China leads Asian stocks higher, Europe gains
AP and AFPMUMBAI, India/HONG KONG --Asian and European stock markets mostly posted gains Wednesday led by a surge in Chinese stocks and in anticipation of a raft of British economic data.
January 23, 2014, 12:06 am TWN
In Europe, the FTSE 100 index of major British stocks gained 0.4 percent to 6,862.04 and Germany's DAX inched up 0.2 percent to 9,750.76. The CAC-40 in France added 0.3 percent to 4,335.35. Wall Street was set for an indifferent open with Dow futures slightly lower and S&P 500 futures a shade higher.
“The major bourses are in for a firmer start as they ride the momentum from Asian trade,” strategist Stan Shamu of IG Markets said in a report.
He said a raft of British economic data due later would be significant for markets. “Any indications of further strength in the UK economy could see the pound continue its run.”
Asian markets were largely higher on Wednesday, with Tokyo reversing early losses after the Bank of Japan said it was winning the war against deflation and delayed injecting fresh stimulus into Asia's number two economy.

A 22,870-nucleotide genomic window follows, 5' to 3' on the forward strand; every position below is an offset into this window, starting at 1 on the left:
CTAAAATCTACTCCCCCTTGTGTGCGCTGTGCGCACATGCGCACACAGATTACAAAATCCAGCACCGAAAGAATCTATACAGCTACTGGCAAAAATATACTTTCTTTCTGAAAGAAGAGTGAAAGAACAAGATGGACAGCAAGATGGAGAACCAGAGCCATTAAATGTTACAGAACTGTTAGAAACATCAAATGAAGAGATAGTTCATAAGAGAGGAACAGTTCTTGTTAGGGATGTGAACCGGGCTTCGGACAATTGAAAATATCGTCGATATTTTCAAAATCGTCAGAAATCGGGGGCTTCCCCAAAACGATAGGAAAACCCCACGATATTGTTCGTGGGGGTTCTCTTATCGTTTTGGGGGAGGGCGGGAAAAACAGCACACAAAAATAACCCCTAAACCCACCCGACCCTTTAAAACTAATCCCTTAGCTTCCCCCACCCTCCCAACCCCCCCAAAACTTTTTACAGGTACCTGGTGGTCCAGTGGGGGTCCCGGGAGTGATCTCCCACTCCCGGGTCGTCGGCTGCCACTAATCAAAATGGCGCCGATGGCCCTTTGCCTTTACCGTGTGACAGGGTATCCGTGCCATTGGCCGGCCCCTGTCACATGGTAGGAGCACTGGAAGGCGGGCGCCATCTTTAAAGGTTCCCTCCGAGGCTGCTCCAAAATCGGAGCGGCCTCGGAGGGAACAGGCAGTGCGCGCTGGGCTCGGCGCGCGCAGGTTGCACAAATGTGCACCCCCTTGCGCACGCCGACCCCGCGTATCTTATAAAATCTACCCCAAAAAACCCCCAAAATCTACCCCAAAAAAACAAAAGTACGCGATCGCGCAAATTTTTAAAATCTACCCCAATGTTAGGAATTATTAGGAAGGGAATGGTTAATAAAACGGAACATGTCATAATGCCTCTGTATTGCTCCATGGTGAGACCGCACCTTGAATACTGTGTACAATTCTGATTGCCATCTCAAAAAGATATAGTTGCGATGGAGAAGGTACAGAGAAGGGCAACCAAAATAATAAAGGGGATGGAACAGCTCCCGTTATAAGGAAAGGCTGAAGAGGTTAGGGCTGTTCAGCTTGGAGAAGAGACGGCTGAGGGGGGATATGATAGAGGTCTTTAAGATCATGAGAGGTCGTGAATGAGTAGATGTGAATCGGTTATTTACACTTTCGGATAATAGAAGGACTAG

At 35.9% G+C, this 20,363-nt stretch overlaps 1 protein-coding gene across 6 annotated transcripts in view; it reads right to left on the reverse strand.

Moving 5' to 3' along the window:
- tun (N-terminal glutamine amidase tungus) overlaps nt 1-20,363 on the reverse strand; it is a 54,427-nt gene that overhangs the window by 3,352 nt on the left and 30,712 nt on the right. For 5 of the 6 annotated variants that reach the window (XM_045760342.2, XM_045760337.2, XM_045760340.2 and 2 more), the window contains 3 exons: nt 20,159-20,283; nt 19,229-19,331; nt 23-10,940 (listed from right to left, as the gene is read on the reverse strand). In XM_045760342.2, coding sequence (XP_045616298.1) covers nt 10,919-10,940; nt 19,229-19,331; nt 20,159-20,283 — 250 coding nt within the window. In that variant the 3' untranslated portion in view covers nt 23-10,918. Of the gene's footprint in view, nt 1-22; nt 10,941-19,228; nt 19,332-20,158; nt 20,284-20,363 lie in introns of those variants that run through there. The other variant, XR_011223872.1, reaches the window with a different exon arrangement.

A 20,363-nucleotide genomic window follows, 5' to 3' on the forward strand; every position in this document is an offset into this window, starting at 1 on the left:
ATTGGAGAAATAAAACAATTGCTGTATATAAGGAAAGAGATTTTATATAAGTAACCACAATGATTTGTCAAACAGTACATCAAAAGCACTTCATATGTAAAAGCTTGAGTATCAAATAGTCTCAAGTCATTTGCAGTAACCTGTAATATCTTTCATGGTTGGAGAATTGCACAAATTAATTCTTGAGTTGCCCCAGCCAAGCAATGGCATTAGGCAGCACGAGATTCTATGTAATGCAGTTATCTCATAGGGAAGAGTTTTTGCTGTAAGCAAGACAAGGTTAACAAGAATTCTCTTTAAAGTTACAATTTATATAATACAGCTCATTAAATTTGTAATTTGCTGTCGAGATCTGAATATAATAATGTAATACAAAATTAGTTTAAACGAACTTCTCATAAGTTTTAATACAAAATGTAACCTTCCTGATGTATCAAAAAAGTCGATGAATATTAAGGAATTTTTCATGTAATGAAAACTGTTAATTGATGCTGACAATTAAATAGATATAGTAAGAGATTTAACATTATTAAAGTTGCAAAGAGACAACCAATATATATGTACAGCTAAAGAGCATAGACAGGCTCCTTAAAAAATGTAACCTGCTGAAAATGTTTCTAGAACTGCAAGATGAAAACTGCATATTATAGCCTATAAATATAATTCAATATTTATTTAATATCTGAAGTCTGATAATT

Wall Street provided a soft lead on its first trading day of the week Tuesday owing to an underwhelming slate of corporate earnings and despite an upward revision of the International Monetary Fund's global growth outlook.
Tokyo closed 0.16 percent higher on Wednesday, rising 25 points to 15,820.96, while Sydney eased 0.22 percent, or 11.7 points, to close at 5,319.8 after the release of stronger than expected inflation data.
Seoul gained 0.33 percent, or 6.53 points, to end at 1,970.42.
Shanghai surged 2.16 percent, or 43.44 points, to close at 2,051.75 while Hong Kong added 0.21 percent, or 49.13 points, to 23,082.25.
The policy board of Japan's central bank decided unanimously to refrain from adding fresh stimulus to combat deflation, with analysts expecting more easing measures later in the year after policymakers gauge the effect of an April sales tax increase.
Chinese shares benefited from positive sentiment Wednesday after the country's central bank injected funds into the money market.